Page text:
Much remains to be resolved in school funding
One week into the recent special session, there was little promise the Kansas Legislature could rise above politics and ideology to take action on the school funding issue that was the reason for the summer session.
But faced with the threat that the Kansas Supreme Court could close Kansas elementary, middle and high schools in the face of further intransigence, the Legislature passed a $148.4 million school finance package. That measure together with a $142 million funding upgrade approved by the Legislature in the spring -- also enacted because of the Court -- will increase De Soto USD 232's budget by about $1.7 million more than that of the recently concluded school year.
That funding solution came only when enough conservative members of the Kansas House gave up their insistence that any funding increase be accompanied by passage of a constitutional amendment that would prevent the Court from interceding in such a profound way on future appropriation measures. In what seems a contradiction, the amendment was advanced by many of the same lawmakers who demanded the Court was overstepping its authority by demanding the initial $142 million funding increase.
For the record, the Court found its authority in a passage of the Kansas Constitution that states: "The Legislature shall make suitable provision for finance of the educational interests of the state. No tuition shall be charged for attendance at any public school to pupils required by law to attend such school, except such fees or supplemental charges as may be authorized by law." The key word is suitable, which found further definition from the Legislature's 2003 study that assigned a dollar figure to that word.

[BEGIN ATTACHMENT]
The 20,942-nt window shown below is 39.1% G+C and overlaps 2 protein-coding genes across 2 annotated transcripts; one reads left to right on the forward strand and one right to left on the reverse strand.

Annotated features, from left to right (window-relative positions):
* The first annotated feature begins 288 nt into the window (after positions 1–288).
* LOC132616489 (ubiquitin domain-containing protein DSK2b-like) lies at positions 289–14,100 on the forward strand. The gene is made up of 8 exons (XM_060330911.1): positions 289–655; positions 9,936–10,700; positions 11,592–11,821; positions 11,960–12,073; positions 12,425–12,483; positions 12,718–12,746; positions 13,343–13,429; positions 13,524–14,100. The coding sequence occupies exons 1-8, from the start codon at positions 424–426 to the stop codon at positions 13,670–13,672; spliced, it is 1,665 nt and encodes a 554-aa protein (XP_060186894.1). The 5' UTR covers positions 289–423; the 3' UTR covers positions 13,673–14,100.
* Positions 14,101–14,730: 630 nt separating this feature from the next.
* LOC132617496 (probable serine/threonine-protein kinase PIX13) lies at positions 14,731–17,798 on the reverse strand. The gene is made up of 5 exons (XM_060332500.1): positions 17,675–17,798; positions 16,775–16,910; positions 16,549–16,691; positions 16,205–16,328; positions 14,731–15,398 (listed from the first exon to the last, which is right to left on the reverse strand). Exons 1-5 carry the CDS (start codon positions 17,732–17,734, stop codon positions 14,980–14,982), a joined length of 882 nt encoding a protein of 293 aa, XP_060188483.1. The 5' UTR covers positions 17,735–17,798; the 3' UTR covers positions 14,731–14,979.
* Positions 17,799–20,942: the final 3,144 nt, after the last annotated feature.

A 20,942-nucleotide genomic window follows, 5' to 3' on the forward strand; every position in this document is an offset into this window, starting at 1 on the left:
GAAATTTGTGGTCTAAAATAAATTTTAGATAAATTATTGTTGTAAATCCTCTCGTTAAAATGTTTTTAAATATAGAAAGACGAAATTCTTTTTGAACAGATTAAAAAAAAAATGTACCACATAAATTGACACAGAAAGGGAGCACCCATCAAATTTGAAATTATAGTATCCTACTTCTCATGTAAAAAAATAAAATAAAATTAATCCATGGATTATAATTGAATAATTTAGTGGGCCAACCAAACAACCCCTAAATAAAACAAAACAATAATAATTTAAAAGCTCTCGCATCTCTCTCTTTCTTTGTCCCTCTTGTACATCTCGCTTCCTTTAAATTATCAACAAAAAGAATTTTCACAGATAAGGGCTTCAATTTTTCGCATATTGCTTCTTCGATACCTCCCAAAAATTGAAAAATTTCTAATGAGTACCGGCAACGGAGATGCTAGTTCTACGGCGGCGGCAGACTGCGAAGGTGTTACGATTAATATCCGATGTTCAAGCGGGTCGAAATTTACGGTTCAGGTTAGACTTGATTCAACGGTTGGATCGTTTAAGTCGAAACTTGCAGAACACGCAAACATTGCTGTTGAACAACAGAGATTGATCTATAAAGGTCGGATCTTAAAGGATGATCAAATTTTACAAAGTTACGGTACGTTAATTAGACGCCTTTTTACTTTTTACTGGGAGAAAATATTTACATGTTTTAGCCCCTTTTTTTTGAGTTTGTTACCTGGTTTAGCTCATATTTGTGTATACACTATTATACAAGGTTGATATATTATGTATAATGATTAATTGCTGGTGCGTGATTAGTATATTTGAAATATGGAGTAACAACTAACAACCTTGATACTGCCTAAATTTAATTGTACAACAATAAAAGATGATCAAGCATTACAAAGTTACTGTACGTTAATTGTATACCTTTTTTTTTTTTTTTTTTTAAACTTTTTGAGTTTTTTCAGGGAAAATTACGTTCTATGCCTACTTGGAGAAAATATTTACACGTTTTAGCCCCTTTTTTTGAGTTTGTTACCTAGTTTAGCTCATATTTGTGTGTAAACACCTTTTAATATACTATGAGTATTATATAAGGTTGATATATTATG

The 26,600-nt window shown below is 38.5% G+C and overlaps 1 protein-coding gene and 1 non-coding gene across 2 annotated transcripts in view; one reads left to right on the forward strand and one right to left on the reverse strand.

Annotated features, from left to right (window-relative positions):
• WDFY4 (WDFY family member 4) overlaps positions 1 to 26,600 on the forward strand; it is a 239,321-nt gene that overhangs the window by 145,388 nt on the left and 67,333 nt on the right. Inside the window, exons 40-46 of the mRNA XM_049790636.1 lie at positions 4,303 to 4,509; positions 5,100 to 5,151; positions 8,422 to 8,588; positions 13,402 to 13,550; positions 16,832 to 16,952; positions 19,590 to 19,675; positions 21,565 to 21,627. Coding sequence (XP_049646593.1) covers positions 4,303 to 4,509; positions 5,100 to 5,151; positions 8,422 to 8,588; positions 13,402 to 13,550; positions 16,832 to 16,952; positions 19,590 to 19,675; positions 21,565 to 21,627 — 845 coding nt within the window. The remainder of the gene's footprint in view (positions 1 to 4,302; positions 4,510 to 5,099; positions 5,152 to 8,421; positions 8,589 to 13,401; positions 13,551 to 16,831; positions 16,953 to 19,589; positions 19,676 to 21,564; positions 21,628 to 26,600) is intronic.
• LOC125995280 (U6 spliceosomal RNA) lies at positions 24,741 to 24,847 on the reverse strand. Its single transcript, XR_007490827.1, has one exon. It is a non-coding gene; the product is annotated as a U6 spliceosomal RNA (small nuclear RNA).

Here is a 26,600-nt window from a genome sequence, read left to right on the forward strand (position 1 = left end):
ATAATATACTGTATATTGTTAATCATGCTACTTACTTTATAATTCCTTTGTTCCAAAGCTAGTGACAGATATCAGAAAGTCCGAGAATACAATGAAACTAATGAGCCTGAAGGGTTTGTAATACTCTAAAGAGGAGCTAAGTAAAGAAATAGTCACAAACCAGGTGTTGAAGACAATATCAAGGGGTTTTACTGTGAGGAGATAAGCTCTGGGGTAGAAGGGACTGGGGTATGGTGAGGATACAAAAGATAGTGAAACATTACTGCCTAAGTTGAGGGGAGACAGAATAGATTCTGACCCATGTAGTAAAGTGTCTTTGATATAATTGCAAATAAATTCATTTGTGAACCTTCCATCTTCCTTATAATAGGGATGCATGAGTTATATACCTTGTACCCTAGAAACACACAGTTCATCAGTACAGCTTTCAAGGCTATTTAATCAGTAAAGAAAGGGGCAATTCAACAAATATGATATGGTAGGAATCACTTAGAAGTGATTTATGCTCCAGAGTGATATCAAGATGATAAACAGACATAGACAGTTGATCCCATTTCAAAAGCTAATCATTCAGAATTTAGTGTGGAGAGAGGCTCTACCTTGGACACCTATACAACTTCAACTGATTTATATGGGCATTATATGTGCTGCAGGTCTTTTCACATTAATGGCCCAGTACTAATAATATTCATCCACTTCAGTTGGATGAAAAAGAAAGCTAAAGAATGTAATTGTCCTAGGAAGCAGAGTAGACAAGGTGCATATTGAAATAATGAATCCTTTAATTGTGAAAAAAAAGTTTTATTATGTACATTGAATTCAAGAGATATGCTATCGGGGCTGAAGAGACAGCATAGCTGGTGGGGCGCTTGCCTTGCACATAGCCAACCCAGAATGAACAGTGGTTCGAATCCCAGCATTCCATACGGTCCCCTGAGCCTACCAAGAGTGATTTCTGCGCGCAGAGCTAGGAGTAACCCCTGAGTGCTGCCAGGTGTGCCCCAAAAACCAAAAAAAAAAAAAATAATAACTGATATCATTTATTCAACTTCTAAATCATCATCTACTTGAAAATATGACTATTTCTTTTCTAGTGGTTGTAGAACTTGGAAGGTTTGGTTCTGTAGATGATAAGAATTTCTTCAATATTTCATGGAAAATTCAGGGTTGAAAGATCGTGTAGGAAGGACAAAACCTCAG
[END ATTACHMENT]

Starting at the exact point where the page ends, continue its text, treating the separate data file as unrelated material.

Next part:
The Legislature has now ordered its post-audit division to do a new study of the cost of education. That study is now in progress and is due as the Legislature returns to Topeka in January. Its results will obviously shape debate in the session whether they confirm or contradict the previous study that has the Court stating the Legislature needs to find another $568 million for education next year.
In short, the stage is set for a full-blown school finance debate in the next session with the new study's findings, the Court's interest and the certainty of a renewed effort at a constitutional amendment on the table.
But, as we have said in the past, an election-year debate -- with the possibility voters will be asked to vote on a constitutional amendment as they are picking candidates for governor, state offices and the Kansas House -- is the ideal time for that debate.